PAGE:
China landed a spacecraft on the far side of the moon

The Chang’e-4 lander and rover will be the first to explore this lunar territory


China’s Chang’e-4 lunar probe gives a rare glimpse of the farside of the moon.

Xinhua/Xinhua via Getty Images

For the first time ever, there is a spacecraft on the far side of the moon. China recently installed a lander and rover there. The spacecraft is part of the Chang’e (pronounced CHONG-uh) space missions. This series has been named for the Chinese goddess of the moon.

The spacecraft touched down at 9:26 p.m. Eastern time on January 2. A few hours later, a small rover rolled off the craft. Called Yutu 2, or Jade Rabbit 2, it will explore the area around the Von Kármán crater. This site is 186 kilometers (115 miles) wide and is located inside the South Pole-Aitken basin. At 2,500 kilometers (1,553 miles) wide, this basin is one of the largest and oldest impact features in the solar system. It may even contain exposed parts of the moon’s interior. If true, that might reveal details of how the moon formed and what its early history was like.

The landing and other aspects of the mission went without a hitch. The China National Space Administration described this in an online statement.

The mission of Chang’e-4 is to study the moon’s terrain. To do this, the lander will use ground-penetrating radar. It can get information from just below the lunar surface. The rover also will take panoramic images of a landscape that has never been seen from the ground before.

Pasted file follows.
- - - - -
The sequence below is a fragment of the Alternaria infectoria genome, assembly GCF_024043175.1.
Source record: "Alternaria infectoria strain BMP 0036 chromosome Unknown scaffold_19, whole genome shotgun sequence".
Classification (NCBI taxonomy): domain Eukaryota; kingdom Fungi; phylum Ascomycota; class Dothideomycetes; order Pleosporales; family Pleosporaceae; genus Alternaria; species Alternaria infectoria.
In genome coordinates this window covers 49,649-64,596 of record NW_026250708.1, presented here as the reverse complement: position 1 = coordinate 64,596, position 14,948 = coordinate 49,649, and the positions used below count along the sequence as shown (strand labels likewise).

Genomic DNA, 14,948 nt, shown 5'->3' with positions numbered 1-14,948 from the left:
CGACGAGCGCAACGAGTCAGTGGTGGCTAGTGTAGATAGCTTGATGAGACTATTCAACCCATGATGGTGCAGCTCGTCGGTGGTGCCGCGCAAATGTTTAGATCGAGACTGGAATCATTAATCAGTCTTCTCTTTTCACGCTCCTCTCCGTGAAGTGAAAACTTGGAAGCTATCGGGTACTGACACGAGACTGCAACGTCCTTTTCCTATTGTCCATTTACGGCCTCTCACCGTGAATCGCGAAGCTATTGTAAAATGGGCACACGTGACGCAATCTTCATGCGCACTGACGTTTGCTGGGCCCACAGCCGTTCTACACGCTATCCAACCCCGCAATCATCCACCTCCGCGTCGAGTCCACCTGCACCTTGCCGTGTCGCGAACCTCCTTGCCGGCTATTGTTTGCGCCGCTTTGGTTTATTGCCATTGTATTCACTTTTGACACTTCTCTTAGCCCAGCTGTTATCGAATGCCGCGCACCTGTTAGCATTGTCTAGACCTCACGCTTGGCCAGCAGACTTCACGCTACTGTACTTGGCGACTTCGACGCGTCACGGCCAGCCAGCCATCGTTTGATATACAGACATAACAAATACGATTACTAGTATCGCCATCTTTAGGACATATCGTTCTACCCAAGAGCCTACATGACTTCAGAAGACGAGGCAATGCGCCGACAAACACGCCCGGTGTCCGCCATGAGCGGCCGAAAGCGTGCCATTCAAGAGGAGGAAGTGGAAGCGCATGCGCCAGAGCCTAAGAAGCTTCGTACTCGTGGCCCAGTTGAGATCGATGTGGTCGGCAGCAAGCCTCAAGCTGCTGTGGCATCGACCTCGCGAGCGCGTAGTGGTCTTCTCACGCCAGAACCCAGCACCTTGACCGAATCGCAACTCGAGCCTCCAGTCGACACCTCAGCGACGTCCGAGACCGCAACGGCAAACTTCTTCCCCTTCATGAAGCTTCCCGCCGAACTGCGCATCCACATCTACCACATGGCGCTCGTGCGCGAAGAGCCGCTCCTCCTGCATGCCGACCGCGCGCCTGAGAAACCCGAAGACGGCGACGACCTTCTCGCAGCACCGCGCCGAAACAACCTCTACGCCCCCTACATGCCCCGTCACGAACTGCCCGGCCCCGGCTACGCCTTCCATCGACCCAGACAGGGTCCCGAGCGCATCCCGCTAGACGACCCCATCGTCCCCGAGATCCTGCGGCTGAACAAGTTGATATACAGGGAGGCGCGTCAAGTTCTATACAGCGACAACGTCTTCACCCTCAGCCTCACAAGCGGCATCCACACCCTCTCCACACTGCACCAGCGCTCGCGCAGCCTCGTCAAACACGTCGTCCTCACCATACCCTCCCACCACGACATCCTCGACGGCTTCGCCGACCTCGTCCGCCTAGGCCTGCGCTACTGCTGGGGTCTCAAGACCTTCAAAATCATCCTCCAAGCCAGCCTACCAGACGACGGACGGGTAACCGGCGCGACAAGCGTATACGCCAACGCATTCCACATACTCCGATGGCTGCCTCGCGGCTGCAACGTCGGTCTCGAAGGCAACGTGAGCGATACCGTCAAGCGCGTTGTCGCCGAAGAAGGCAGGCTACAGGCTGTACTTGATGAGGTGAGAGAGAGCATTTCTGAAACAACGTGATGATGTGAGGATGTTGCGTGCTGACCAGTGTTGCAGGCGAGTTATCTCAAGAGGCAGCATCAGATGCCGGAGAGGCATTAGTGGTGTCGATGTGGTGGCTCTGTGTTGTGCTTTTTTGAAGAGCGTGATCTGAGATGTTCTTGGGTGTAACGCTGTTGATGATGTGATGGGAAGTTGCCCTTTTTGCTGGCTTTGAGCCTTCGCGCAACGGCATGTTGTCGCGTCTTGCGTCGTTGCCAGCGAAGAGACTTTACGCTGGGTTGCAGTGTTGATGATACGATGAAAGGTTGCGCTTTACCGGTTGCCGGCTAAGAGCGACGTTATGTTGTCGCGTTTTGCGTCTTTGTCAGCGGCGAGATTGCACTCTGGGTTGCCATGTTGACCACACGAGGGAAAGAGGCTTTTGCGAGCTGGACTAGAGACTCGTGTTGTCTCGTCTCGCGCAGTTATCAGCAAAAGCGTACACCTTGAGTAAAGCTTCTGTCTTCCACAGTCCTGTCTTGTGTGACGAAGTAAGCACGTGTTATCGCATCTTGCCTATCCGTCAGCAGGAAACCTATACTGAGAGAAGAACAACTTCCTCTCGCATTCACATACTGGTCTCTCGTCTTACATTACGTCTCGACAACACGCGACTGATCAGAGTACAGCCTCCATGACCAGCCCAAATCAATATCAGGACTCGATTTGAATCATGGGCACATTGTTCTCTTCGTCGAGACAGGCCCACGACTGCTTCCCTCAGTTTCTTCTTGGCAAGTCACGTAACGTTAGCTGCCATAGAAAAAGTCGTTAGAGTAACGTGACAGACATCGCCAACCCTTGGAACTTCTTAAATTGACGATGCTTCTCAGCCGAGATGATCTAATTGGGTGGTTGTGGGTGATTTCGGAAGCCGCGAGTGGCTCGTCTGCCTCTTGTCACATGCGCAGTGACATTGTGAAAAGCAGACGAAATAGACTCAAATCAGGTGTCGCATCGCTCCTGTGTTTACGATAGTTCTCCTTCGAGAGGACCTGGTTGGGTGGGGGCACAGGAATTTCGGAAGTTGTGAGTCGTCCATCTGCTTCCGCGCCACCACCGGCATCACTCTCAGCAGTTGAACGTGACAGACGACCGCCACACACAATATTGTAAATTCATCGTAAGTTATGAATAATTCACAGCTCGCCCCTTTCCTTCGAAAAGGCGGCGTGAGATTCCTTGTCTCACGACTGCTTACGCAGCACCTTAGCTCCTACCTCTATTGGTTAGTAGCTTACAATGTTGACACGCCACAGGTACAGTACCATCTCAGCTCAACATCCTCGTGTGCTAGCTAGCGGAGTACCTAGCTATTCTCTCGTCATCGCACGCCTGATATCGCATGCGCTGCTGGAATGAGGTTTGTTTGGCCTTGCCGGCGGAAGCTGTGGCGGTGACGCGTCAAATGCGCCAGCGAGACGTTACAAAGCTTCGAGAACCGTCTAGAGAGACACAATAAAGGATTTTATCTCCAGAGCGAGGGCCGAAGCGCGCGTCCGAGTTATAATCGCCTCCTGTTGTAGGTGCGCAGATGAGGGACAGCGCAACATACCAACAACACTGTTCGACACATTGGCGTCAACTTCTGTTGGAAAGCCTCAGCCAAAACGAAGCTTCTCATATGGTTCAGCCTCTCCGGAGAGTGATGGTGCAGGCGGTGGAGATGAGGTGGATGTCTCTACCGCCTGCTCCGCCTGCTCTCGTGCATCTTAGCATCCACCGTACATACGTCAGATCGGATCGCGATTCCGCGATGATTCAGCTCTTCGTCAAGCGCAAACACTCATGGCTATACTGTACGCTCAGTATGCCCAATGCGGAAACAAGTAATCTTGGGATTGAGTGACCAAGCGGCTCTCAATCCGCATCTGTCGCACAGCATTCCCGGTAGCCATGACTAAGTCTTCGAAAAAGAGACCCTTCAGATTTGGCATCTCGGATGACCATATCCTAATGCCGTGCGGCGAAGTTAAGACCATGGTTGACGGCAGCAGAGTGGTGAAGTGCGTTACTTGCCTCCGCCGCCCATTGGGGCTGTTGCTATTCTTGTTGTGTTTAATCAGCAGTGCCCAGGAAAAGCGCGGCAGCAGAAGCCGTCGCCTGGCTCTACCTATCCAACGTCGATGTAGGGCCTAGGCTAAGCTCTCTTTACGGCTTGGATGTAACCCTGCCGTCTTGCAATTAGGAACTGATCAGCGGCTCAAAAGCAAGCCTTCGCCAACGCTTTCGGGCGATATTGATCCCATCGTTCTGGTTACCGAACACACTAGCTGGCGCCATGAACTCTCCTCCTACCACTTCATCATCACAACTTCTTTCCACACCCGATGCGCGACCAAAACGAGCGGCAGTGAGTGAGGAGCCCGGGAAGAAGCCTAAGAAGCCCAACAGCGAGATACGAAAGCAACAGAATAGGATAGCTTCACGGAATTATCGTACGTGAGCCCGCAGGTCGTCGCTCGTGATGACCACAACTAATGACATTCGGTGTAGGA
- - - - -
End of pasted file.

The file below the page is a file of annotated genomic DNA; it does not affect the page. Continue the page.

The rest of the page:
Measurements by the craft could help establish the safety of human travel to the moon. One instrument, for instance, will record charged particles and radiation.

The lander will even test whether plants and insects can grow together on the moon. Apparently, cotton seeds had sprouted. They died shortly afterward, however, during the frigid lunar night.

Getting data back to Earth has been a bit tricky. The moon always shows its same face to Earth. So it is impossible to communicate directly with a spacecraft on the far side. To fix that problem, scientists launched a relay satellite last May. Named Queqiao, or Magpie Bridge, it will beam signals between Chang’e-4 and Earth.

This mission marks China’s second lunar landing. It is a step toward more challenging moon missions. Later this year, China’s space agency plans to send up another craft to collect and bring back samples of moon rock from the moon’s far side.

China’s Chang’e-4 view of the moon after the spacecraft landed.
Xinhua/Xinhua via Getty Images

Lisa Grossman is the astronomy writer at Science News. She has a degree in astronomy from Cornell University and a graduate certificate in science writing from University of California, Santa Cruz. She lives near Boston.

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